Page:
By Katie DeWitt

Staff reporter

On the heels of a 146 percent increase in airline passengers from 2003 to 2004, Tweed-New Haven Regional Airport recently announced plans for continued expansion.

City officials said they hope to attract more Southern Connecticut residents to the regional airport through a number of upgrades, including an additional US Airways flight and larger aircrafts, federal grant money for marketing and advertising, and the construction of a runway safety area.

Tweed is the closest airport for more people in Connecticut than any other, New Haven Economic Development Administrator Henry Fernandez said. He said he hopes to focus marketing efforts on helping Connecticut residents understand how convenient and affordable the airport is.

“Tweed should be the number one option for the majority of people in the state,” Fernandez said. “Our long-term interest is to have a very active airport that caters to the needs and interests of local residents.”

In 2004, Tweed boarded 40,665 passengers. Fernandez said he hopes to gradually increase that number to around 200,000 within the next five years. Currently host to two jet services, US Airways and Delta Connection, the airport aims to attract a third airline within the next year and a fourth within the next two years, Fernandez said.

Final plans will be submitted in March for the construction of runway safety areas, which are expected to provide the foundation for additional take-off distance and would allow airlines to expand service to farther away destinations — critical for attracting new flights and carriers to Tweed.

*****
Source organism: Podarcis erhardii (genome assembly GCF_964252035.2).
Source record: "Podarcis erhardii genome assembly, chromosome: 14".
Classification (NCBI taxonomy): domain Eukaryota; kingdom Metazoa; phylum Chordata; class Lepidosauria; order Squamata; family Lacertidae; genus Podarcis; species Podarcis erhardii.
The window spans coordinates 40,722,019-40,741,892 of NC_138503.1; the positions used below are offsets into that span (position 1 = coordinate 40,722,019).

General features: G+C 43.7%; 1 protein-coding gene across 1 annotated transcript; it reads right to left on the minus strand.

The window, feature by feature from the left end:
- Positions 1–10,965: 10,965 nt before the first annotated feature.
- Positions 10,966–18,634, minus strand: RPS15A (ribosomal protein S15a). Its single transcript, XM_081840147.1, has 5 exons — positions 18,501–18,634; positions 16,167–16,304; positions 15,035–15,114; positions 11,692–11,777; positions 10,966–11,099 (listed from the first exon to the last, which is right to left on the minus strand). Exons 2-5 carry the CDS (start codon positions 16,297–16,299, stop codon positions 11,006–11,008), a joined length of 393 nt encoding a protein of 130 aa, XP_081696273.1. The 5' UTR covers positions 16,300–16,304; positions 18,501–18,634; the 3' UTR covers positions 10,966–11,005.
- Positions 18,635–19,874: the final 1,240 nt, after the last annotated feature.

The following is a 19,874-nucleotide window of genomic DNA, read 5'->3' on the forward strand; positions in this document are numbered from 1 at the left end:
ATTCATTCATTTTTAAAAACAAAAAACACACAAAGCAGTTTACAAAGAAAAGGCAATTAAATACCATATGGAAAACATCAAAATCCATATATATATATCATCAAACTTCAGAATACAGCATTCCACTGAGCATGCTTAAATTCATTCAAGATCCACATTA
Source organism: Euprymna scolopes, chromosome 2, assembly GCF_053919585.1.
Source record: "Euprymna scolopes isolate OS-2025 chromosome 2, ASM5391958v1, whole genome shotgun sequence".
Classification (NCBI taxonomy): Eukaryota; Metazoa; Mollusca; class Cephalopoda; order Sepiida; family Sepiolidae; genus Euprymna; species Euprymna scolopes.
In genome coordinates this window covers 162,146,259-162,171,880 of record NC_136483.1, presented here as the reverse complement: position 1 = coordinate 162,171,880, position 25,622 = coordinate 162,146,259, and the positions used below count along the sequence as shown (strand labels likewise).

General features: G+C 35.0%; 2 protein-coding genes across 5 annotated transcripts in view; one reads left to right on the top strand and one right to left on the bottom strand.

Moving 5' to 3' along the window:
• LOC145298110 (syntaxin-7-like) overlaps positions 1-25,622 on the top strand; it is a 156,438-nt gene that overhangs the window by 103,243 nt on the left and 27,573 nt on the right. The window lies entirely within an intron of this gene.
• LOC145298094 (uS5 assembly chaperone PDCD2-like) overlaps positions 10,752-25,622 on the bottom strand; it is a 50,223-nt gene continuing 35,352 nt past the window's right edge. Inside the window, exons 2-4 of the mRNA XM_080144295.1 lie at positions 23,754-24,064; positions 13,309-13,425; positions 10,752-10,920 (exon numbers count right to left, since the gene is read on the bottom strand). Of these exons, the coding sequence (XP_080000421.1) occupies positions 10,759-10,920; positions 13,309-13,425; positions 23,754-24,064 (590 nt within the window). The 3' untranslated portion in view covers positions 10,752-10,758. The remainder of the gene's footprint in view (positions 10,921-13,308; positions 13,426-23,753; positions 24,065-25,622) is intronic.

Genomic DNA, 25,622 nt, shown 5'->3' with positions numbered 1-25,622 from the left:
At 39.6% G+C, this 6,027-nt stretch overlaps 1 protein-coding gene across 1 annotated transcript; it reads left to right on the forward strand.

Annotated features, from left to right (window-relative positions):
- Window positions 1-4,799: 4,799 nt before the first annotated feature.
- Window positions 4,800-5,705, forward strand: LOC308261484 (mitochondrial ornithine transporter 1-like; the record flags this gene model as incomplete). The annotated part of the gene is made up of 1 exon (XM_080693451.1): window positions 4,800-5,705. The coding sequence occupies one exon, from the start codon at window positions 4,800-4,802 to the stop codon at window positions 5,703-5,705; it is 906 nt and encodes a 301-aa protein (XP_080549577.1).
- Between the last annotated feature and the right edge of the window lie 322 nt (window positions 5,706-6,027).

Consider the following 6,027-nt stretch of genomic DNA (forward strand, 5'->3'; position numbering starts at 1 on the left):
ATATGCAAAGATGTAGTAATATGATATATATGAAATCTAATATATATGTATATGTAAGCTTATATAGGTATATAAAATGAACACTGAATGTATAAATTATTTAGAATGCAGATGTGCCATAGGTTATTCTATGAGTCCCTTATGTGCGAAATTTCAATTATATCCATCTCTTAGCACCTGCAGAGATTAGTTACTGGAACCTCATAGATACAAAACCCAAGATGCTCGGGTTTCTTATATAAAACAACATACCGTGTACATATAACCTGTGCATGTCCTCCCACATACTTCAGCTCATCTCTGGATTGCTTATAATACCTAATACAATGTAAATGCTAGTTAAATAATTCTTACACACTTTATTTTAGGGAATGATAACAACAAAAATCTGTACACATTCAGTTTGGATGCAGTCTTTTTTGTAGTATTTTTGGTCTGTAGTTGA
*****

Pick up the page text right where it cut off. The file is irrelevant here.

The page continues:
Airport Authority Administrative Director Susan Godshall said while planes currently can only travel about 700 miles to and from Tweed, she eventually hopes to reach over 1,000 miles and fly to destinations such as Atlanta and Miami.

“By using the full length of the runway and paving the runway safety areas, we hope to reach these cities in the future,” Godshall said. “But to achieve this will be an extensive process that will require extensive review and public input.”

But the airport’s expansion has met with far less enthusiasm from some groups. East Haven residents living near Tweed have voiced concerns about the expansion lowering their property values as well as generating excess noise and pollution. In addition, Tweed’s long-term master plan includes developing a portion of the surrounding wetlands, which has created outcry among environmental activists.

Godshall said she sympathizes with these concerns but also recognizes the importance of expanding the airport to the improvement of the overall economy.

“We are doing out best to advocate a balancing act between economic development and environmental protection,” Godshall said.

To increase public awareness of the airport, Tweed applied for a grant in 2004 and received $250,000 of Air 21 Federal Marketing Grant Money, for a total budget of $350,000 to be spent on marketing and advertisement in 2005.

Airport Authority member Dave Greco, who is in charge of marketing Tweed for the next six months, said this is a tremendous increase from the less than $20,000 allotted to advertisement in previous years. He said he plans to place ads on television, billboards, radio, and in newspapers that target the corporate traveler within a 30 mile radius of the airport.

“I think we have garnered so much support and funding for marketing this year because people are realizing the value of a strong regional airport in the area,” Greco said. “Both the media and the city want to do everything they can to help stimulate the local economy.”

The Connecticut Center for Economic Analysis conducted an exhaustive study in 2002 on the economic impact of Tweed on the New Haven and East Haven areas. Anticipating the potential expansions that have now come into place, the report said the airport would contribute increasingly to the economic vitality of New Haven County.

CCEA Director Fred Carstensen said the expansion of Tweed will have an entirely positive impact on the local economy.

“Access to quality air service is critical to the opacity of a region to sustain and expand its economic base,” Carstensen said. “Clearly improvements at Tweed are going to have an impact on the entire region.”